Our Wedding (The Ceremony)

All photos in this post are courtesy of my amazing photographer Lew D'Souza of Engaging Images

I am writing about our wedding in three separate posts.  Last time, I wrote up us getting ready.  Today, it's all about the ceremony.

When Corey and I decided to have our wedding at our old summer camp, I think even we thought we were crazy.  There had never been a wedding there before and there were no real facilities to host a ceremony.

Still, we decided that the sentimental connection we had with the location and the naturally beautiful setting at Crestwood would make it worthwhile.  We were right.

After scouting the perfect spot and choosing minimal decorations, I drew Corey a diagram and sent him and our brothers to set up on the morning of our wedding.

One of my bridesmaids helped me with our signage and our brothers and moms coordinated setup.

Our guests sat on the benches used for lunchtime at camp.  It was casual and unfussy!

We had a covered tent for the bridal party to get ready, which we opened up to guests afterwards for cookies and refreshments before heading to our reception.

We may be biased, but I'm fairly certain we had the most adorable ring bearer and flower girl ever!

Our processional song was The Book of Love by Peter Gabriel.

I met Corey at the back of the aisle so that we could walk together (with Barkley and Cheetah) as a family.

I paused at the front quickly when I saw my mom because I needed a hug.

 Our ceremony included no scripture or religious quotes.  Only a passage by Louis de Bernières,  author of Captain Corelli's Mandolin

“Love is a temporary madness. It erupts like an earthquake and then subsides. And when it subsides you have to make a decision. You have to work out whether your roots have become so entwined together that it is inconceivable that you should ever part. Because this is what love is. Love is not breathlessness, it is not excitement, it is not the promulgation of promises of eternal passion. That is just being "in love" which any of us can convince ourselves we are. Love itself is what is left over when being in love has burned away, and this is both an art and a fortunate accident.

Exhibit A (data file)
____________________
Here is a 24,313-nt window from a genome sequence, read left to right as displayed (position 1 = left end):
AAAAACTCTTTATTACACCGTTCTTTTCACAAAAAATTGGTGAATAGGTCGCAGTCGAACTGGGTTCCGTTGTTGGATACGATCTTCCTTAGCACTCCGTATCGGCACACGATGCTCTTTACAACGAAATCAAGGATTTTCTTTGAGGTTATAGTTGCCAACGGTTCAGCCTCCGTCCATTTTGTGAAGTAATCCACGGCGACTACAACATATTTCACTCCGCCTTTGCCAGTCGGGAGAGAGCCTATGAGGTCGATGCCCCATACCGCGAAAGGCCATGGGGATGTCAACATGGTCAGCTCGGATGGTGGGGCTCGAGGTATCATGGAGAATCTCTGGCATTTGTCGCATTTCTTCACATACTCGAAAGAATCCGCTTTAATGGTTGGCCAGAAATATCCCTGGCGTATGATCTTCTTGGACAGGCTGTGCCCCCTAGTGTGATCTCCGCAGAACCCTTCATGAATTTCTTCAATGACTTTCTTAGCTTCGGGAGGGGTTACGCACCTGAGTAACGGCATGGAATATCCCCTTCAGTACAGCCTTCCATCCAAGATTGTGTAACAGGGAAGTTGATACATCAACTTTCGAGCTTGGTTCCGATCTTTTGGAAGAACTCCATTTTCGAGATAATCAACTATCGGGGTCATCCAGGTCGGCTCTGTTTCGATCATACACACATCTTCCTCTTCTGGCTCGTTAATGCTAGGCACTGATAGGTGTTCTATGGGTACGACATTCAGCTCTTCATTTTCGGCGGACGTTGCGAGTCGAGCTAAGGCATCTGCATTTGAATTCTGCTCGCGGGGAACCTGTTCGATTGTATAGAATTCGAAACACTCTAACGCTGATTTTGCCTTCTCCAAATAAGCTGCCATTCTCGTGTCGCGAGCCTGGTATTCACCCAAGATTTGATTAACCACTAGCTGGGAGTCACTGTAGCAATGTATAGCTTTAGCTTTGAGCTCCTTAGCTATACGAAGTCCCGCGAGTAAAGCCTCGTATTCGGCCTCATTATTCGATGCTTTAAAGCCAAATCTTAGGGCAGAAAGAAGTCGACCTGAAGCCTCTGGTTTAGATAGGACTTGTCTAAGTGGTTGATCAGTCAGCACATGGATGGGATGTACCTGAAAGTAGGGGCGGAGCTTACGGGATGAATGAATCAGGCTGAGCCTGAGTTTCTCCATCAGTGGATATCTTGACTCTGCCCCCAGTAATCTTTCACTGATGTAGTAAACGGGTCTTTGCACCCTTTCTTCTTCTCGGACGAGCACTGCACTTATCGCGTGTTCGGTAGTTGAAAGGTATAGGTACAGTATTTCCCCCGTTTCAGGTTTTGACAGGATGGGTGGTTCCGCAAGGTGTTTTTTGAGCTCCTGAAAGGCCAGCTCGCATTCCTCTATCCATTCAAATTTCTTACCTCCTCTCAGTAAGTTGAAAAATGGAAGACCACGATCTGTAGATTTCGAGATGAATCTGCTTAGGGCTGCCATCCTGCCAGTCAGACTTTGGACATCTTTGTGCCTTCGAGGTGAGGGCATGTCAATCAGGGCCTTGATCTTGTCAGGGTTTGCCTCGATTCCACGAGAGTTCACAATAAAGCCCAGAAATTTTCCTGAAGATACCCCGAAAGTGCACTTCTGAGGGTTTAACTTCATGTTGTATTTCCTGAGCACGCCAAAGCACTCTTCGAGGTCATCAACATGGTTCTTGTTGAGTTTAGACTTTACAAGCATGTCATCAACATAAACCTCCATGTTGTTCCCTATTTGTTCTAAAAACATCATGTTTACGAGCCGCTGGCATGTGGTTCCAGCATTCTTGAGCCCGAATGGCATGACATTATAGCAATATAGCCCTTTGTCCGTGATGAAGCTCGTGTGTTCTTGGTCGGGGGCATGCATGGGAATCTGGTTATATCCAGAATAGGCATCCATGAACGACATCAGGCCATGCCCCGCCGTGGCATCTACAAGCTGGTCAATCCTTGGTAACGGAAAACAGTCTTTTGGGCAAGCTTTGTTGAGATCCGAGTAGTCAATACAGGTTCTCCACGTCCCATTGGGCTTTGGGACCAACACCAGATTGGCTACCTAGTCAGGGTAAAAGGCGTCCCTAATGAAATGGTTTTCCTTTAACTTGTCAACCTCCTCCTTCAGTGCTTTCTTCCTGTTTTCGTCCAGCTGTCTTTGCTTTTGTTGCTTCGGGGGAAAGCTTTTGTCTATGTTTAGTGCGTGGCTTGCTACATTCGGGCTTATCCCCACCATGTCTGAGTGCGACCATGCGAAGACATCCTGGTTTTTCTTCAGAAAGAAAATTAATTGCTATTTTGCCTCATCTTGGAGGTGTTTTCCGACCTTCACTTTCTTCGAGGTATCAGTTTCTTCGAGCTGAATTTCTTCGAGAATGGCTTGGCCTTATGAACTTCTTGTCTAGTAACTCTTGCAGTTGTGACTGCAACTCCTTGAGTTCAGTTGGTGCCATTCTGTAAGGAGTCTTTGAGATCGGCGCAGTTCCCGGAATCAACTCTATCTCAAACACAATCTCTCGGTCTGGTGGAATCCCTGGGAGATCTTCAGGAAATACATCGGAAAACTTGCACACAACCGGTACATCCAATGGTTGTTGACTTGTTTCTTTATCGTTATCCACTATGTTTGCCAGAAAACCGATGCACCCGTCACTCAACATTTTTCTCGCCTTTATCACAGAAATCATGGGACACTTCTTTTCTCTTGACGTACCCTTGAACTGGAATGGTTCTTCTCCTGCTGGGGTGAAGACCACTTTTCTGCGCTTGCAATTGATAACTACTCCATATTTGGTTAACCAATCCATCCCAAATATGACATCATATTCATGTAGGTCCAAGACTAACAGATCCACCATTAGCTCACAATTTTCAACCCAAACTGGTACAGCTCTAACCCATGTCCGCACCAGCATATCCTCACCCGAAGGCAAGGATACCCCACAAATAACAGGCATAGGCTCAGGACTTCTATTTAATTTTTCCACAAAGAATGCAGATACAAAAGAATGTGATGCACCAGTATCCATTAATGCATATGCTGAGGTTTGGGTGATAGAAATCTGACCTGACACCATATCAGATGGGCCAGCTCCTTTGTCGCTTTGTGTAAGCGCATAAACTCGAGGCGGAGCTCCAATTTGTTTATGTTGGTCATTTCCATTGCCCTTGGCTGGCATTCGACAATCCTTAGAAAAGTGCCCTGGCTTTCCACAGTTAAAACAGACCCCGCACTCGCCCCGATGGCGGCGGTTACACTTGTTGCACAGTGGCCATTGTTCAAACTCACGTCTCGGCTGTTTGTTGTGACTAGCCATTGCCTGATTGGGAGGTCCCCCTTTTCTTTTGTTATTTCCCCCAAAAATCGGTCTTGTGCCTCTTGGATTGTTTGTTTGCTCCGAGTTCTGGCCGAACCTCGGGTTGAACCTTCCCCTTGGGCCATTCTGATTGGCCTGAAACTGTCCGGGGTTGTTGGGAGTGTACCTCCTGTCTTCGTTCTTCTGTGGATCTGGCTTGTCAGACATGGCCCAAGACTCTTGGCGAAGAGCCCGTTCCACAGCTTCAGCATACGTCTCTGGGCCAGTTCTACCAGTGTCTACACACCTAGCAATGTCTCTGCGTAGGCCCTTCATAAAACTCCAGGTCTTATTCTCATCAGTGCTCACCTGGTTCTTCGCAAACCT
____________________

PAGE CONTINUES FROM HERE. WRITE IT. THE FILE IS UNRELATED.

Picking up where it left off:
In the coming years, may you find that you have roots that grow towards each other underground, and when all the pretty blossoms have fallen from the branches, may you find that you are one tree and not two.” 

In truth, I had copied the idea from my cousin's wedding earlier in the summer but the passage really spoke to us and it seemed especially beautiful and moving as we stood under the trees.  I cried the entire time.

I was so swollen that I was worried my ring wouldn't fit.  My hands and voice were shaking as we put them on while reciting the last line of our vows (which is also the inscription in the rings): My Love, My Life, My Friend.

Our wedding was inter-faith and so we had our officiant explain the significance behind the breaking of the glass so that everyone could follow along.

I was so jittery and excited when it was over that I left my friend, Sara holding my bouquet.

We had light refreshments and some laughs after under the big top tent.

It gave us time to mingle a bit before heading off to the reception.

Do you remember your own wedding ceremony?  Did you cry like I did?  What was your favourite part?

Related Posts by Zemanta